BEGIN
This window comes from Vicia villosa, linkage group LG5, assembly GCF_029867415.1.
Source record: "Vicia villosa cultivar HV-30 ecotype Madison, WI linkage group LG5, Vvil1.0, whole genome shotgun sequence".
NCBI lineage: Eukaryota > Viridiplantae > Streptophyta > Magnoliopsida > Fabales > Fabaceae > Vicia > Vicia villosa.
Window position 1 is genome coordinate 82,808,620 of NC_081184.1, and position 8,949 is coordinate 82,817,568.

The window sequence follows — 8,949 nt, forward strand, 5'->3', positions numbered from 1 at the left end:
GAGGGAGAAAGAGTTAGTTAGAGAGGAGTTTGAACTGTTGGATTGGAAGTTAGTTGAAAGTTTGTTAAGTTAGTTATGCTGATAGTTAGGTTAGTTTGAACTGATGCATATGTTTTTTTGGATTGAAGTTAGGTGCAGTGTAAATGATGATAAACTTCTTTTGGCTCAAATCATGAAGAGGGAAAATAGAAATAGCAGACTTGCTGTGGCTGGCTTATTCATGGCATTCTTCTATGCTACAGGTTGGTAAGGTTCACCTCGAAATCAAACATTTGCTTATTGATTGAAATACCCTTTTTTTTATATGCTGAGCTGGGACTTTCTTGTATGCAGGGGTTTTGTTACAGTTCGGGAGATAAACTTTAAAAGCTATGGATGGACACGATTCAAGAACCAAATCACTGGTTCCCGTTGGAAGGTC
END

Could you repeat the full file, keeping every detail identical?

This window comes from Vicia villosa, linkage group LG5, assembly GCF_029867415.1.
Source record: "Vicia villosa cultivar HV-30 ecotype Madison, WI linkage group LG5, Vvil1.0, whole genome shotgun sequence".
NCBI lineage: Eukaryota > Viridiplantae > Streptophyta > Magnoliopsida > Fabales > Fabaceae > Vicia > Vicia villosa.
Window position 1 is genome coordinate 82,808,620 of NC_081184.1, and position 8,949 is coordinate 82,817,568.

The window sequence follows — 8,949 nt, forward strand, 5'->3', positions numbered from 1 at the left end:
GAGGGAGAAAGAGTTAGTTAGAGAGGAGTTTGAACTGTTGGATTGGAAGTTAGTTGAAAGTTTGTTAAGTTAGTTATGCTGATAGTTAGGTTAGTTTGAACTGATGCATATGTTTTTTTGGATTGAAGTTAGGTGCAGTGTAAATGATGATAAACTTCTTTTGGCTCAAATCATGAAGAGGGAAAATAGAAATAGCAGACTTGCTGTGGCTGGCTTATTCATGGCATTCTTCTATGCTACAGGTTGGTAAGGTTCACCTCGAAATCAAACATTTGCTTATTGATTGAAATACCCTTTTTTTTATATGCTGAGCTGGGACTTTCTTGTATGCAGGGGTTTTGTTACAGTTCGGGAGATAAACTTTAAAAGCTATGGATGGACACGATTCAAGAACCAAATCACTGGTTCCCGTTGGAAGGTC